By both mainstream economists and the general public the cycle of “boom and bust” is believed to be a tendency inherent in any capitalist economy. The fact that the latest of such cycles, beginning in 2008 (and arguably not having ended), originated in the banking sector and that large banks and bankers ratcheted up huge earnings and bonuses only to cause disaster has implicated banking as representative of the very worst aspects of capitalism – the epitome of uncontrollable greed that ends in catastrophe.
Unfortunately this popular view of the mainstream could not be further from the truth. In fact, with its intimate ties to the state and its special, legal privileges it is hard to imagine a less capitalistic industry than banking. Part of the deception – wilfully inflamed by politicians and their lackeys – is one that engulfs other industries subject to state meddling such as utilities markets. This is the belief that, simply because the participants in the industry in question are private individuals or entities that are not officially part of the state, the enterprise must be classified as part of the free market and saddled with all of the supposed flaws of that system. Very often, however, private companies and brands are simply the public facade of what is essentially a state owned operation or state controlled cartel. Read more
Loan Sharking: A Brief Defence
By Sean Gabb
The British Government has announced it will cap the rates of interest on the loans people take out to tide them over till payday. It will amend the current Financial Services Bill to give the planned Financial Conduct Authority the power to limit charges.
Now, some of the interest rates charged do look astonishing. The loan companies that advertise on Channel Five all charge about 2,000 per cent. Others are said to charge as much as 4,000 per cent. The last time I borrowed money, I paid five per cent. I avoid going into debt on my credit cards, because of the 22 per cent charged on them. It may seem heartless to defend the right to charge very high interest rates – especially as these are charged to the very poor, who then have trouble getting out of debt. However, limiting the rate of interest they can be charged is not the way to help the poor. Let me explain. Read more
by Daniel Pryor
An Anarchist Response to the UK Autumn Statement
Major political parties in the United Kingdom are so far divorced from market anarchism as to render them a homogeneous mass of irrelevance. That said, it’s worth examining the policy announcements in Wednesday’s Autumn Statement by Chancellor George Osborne, if only to clarify the anarchist position and provide a critique of what many Brits incorrectly perceive to be “free-market” policies. Read more
by Godfrey Bloom
I spent 40 years with City institutions. I am so glad to be out of it. I retired in 2004. It is impossible to value assets in any realistic way. As a neo-Austrian economist I understand well enough that value is totally subjective in terms of goods or services. The argument needs no repetition for readers of this blog, although much repetition in economics class rooms in state universities.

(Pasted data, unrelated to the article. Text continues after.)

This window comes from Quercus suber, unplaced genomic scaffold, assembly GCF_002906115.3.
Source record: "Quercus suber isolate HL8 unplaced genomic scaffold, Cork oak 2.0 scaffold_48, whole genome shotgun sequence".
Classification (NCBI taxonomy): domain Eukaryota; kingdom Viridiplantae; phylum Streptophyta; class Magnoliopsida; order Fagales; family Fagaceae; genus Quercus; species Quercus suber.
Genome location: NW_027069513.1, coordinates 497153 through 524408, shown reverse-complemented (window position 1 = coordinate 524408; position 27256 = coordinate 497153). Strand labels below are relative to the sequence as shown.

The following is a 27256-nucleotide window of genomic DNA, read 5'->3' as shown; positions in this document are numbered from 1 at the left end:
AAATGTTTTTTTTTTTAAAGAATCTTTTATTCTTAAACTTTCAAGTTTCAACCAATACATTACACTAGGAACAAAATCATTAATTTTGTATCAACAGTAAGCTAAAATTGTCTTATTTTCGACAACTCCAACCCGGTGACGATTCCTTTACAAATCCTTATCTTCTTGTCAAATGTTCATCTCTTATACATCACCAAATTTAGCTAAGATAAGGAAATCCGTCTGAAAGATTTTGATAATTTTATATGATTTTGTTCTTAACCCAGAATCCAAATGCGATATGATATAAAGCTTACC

Money is simply a utility of exchange, a deferment of the completion of a transaction to avoid a return to a barter system. But how do you value a money instrument? I ran a fixed interest fund with some success in the late 80’s and early 90’s, interest being the compensation for deferment of receiving goods or services. The problems we now have were all in the system then but nowhere near the scale of today. Read more
by Don Hank
My recent article on dedollarization mentioned several countries that were dedollarizing but not the UK, which had not yet joined the fray.
However, the UK has taken the most significant and daring step of all. Today’s morning paper says the United Kingdom is issuing SOVEREIGN BONDS denominated in…are you ready for this?…
RENMINBI. You can now buy UK bonds denominated in the Chinese yuan!!! Read more
by Kevin Carson
Occupy Wall Street has come under fire from some libertarians, on the grounds that it’s relatively silent about the role of big government, and its proposed remedies lean heavily toward increased government intervention. Read more
by Robert Henderson
The Labour hierarchy has worked out its narrative on the economic mess they created. It runs like this: NuLabour in power may have made some mistakes, but these were minor and apparent only with hindsight, while the real culprit is the global economy in general and the USA’s obsession with sub-prime mortgages in particular. This is not only a grotesque lie but a stupid one because it can be readily exposed. Read more